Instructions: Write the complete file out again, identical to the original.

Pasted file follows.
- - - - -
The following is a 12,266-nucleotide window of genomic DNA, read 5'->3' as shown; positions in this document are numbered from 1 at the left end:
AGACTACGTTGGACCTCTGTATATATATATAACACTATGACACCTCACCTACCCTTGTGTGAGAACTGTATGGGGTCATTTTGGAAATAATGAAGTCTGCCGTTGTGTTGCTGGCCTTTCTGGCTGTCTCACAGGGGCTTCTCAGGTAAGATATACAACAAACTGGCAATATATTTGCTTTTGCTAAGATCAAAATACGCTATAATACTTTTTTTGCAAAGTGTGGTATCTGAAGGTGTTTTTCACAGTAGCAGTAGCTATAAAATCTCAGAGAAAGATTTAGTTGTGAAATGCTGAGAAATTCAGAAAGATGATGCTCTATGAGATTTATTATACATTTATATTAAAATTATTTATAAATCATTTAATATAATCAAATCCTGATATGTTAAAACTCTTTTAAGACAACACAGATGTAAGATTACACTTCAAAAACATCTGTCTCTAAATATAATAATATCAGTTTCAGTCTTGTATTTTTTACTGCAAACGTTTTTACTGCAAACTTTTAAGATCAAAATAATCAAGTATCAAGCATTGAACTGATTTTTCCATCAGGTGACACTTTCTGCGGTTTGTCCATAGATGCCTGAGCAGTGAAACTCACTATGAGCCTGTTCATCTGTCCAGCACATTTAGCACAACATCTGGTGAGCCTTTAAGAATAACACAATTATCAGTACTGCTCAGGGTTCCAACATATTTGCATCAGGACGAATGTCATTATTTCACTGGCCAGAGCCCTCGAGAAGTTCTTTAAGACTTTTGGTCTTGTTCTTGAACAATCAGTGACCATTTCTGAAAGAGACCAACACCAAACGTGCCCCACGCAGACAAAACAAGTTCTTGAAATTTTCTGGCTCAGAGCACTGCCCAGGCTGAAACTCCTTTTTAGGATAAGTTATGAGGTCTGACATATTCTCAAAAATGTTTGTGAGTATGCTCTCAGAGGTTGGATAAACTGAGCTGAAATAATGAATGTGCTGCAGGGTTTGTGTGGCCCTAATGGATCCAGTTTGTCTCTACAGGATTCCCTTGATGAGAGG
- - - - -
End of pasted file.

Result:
The following is a 12,266-nucleotide window of genomic DNA, read 5'->3' as shown; positions in this document are numbered from 1 at the left end:
AGACTACGTTGGACCTCTGTATATATATATAACACTATGACACCTCACCTACCCTTGTGTGAGAACTGTATGGGGTCATTTTGGAAATAATGAAGTCTGCCGTTGTGTTGCTGGCCTTTCTGGCTGTCTCACAGGGGCTTCTCAGGTAAGATATACAACAAACTGGCAATATATTTGCTTTTGCTAAGATCAAAATACGCTATAATACTTTTTTTGCAAAGTGTGGTATCTGAAGGTGTTTTTCACAGTAGCAGTAGCTATAAAATCTCAGAGAAAGATTTAGTTGTGAAATGCTGAGAAATTCAGAAAGATGATGCTCTATGAGATTTATTATACATTTATATTAAAATTATTTATAAATCATTTAATATAATCAAATCCTGATATGTTAAAACTCTTTTAAGACAACACAGATGTAAGATTACACTTCAAAAACATCTGTCTCTAAATATAATAATATCAGTTTCAGTCTTGTATTTTTTACTGCAAACGTTTTTACTGCAAACTTTTAAGATCAAAATAATCAAGTATCAAGCATTGAACTGATTTTTCCATCAGGTGACACTTTCTGCGGTTTGTCCATAGATGCCTGAGCAGTGAAACTCACTATGAGCCTGTTCATCTGTCCAGCACATTTAGCACAACATCTGGTGAGCCTTTAAGAATAACACAATTATCAGTACTGCTCAGGGTTCCAACATATTTGCATCAGGACGAATGTCATTATTTCACTGGCCAGAGCCCTCGAGAAGTTCTTTAAGACTTTTGGTCTTGTTCTTGAACAATCAGTGACCATTTCTGAAAGAGACCAACACCAAACGTGCCCCACGCAGACAAAACAAGTTCTTGAAATTTTCTGGCTCAGAGCACTGCCCAGGCTGAAACTCCTTTTTAGGATAAGTTATGAGGTCTGACATATTCTCAAAAATGTTTGTGAGTATGCTCTCAGAGGTTGGATAAACTGAGCTGAAATAATGAATGTGCTGCAGGGTTTGTGTGGCCCTAATGGATCCAGTTTGTCTCTACAGGATTCCCTTGATGAGAGG